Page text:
My First Startup. Every Single Mistake

You always remember your first time.

‘Nothing ventured, nothing gained’. I’m a big believer in this ethos.

Snotels was my first startup — my rookie tour, entrepreneurial hazing and first blood, sweat and tears experience. Lots of mistakes. Insane flearning.

At 27, I moved to London and launched Snotels. Any regrets? Zero. Well, that’s not 1000% true. Sure, I’d rather have the money back in my bank. I’d rather my cash and angel money wasn’t evaporated and more importantly, I’d rather have spent those years solving a serious must-have human need.

But do I regret the lessons learned? No way. It was all experience…

Prior to kicking off, I‘d spent 5 years in alpine tourism, living at 9600+ feet at Copper Mountain Resort. The alpine hotel sector was (and remains) this chaotic fragmented market (92% in Europe are independent). When diving deeper, market problems for travellers and hoteliers seemed crystal clear.

Hindsight is 20–20, but earned.

I learned so much, and yet failed. I had some big wins, but Snotels froze.

The wins?

Snotels launched the world’s first ‘alpine only’ hotel brand, received global press coverage in Reuters, USA Today, The Guardian, Irish Times etc, raised GBP 210k during the GFC and signed 30 hotels in 21 resorts in 6 countries.

But without survival, wins are teachings. Not trophies.

Imagine if, when starting, you could ‘download’ that awesome arsenal of skills and knowledge needed to rock your first startup. “Tank, I need a pilot program for a B2–12 helicopter”. Yeah, that doesn’t happen. Well, not yet.

Stories of startup failure or success won’t give your brain all the benefits of hands-on hindsight, but it’s a freaking awesome way to ‘adopt’ experience.


My rookie mistakes:
  1. Not understanding and adopting ‘lean startup’ thinking
  2. Time spent writing a 40+ page hyper-detailed business plan
  3. Not testing enough… ie. ask 100 hotels to “buy” as step №1
  4. Giving up all income (ie. bootstrap cash) with only a concept
  5. Focusing only on the future vision, versus mini grand finals
  6. Listening to ‘industry elders’ — not proven entrepreneurs
  7. Asking people to sign NDAs…
  8. Launching a brochure only (not ‘buying’) site as market testing
  9. Launching that website in 3 languages
  10. Thinking that main stream press adds to ‘market validation’
  11. Considering enquiries from 3 continents — not surgical focus
  12. Asking customers if they’re interested, not asking them to buy
  13. Trying to launch a ‘franchise first’ play, without a trading hotel
  14. Spending on renderings to visualise Snotels ‘brand vision’
  15. Qualifying, but not enough, potential partners and hotel deals
  16. Flying to Bormio, Italy to visit ‘ready to sign’ franchise partners
  17. Finding only dirt, where the Italian hotel was meant to be
  18. Assuming independent hoteliers had €1m to rebrand as ‘Snotels’
  19. Pivoting to a capital intensive ‘startup’ real estate model
  20. Trying to launch a resort euro-real estate play amidst the GFC
  21. Seeking equity for a €45m portfolio with $100k skin in the game
  22. Trying to buy hotels in France, but only speaking ‘Australian’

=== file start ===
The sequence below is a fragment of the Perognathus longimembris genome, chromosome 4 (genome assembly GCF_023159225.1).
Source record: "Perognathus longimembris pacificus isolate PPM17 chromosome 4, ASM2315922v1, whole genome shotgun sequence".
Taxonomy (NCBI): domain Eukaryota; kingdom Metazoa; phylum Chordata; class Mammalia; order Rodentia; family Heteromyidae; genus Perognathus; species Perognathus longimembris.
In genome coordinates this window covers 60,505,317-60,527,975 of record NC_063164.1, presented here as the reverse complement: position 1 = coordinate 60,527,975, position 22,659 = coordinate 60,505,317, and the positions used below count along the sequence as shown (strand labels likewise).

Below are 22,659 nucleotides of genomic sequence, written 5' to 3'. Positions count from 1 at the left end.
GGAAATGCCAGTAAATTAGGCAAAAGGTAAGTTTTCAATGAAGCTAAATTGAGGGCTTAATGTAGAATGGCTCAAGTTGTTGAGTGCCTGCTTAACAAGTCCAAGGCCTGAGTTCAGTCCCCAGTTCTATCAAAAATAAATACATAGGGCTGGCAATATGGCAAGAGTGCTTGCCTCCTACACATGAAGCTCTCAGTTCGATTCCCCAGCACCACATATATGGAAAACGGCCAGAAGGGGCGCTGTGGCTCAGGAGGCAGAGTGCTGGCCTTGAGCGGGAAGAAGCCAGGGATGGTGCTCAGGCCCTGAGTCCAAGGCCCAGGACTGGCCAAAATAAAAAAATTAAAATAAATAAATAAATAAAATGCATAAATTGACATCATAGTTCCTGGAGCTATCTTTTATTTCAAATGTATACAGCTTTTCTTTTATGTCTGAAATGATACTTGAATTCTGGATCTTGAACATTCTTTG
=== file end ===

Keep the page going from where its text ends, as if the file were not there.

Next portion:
23. Asking UK equity firms to absorb €25m French debt (still the GFC)
  24. Not understanding that French people don’t like British people
  25. Hearing ‘No’ from 50+ PE real estate investors and not pivoting
  26. Considering complex OpCo+PropCo ratchet (rat shit) share deals
  27. diesel seulement” — Putting unleaded into a diesel car in Grenoble
  28. Losing a priority PE investor as an ‘Advisor’ was double-dipping
  29. Pivoting to a hotel technology platform, without a tech co-founder
  30. Underestimating the timing realities of ‘seasonal’ ventures
  31. Driving 3 hours with GPS up a mountain to reach a blocked tunnel
  32. Time burned avoiding becoming an ‘Illegal Alien’ due to visas
  33. Burning months on fundraising activity, for the new tech concept
  34. Losing our ‘high priority’ lead investor, only 3 days before close
  35. Taking a new highly dilutive valuation, after losing our lead angel
  36. Allowing a mixed cash + service deal from 1 party to close a round
  37. Closing an angel round with a rapidly ticking winter launch clock
  38. Too many chiefs and advisors — not enough action-makers
  39. Getting an office too early, due to government investor scheme needs
  40. Over-protecting the brand, by amassing 37 international trademarks
  41. Making platform decisions by time constraints, versus what’s critical
  42. Using crap ‘off the shelf’ technology, without controlling the IP
  43. Using tech that didn’t integrate into channel management systems
  44. Wasting time perfecting perfection (designs, sites and platforms)
  45. Launching 3 months late, with only 3 ‘booking months’ remaining
  46. Underestimating the impact of Booking.com’s €1m per day on PPC
  47. No backup plans for when a team member’s personal life ‘hit the fan’
  48. Not prioritising my health, nutrition and exercise enough — burnout
  49. Finding a working model and new supporters, but way too late…
  50. Not failing faster. Fighting until nothing left in the tank or bank

With hindsight, that’s brutal. But reflection helps inform the future…

In reality, there’s probably a lot more. I take complete responsibility for this failure. Were others involved? Sure. But I was the founder. It was my watch.

Failure sucks, but experience is invaluable and I’m still learning every day.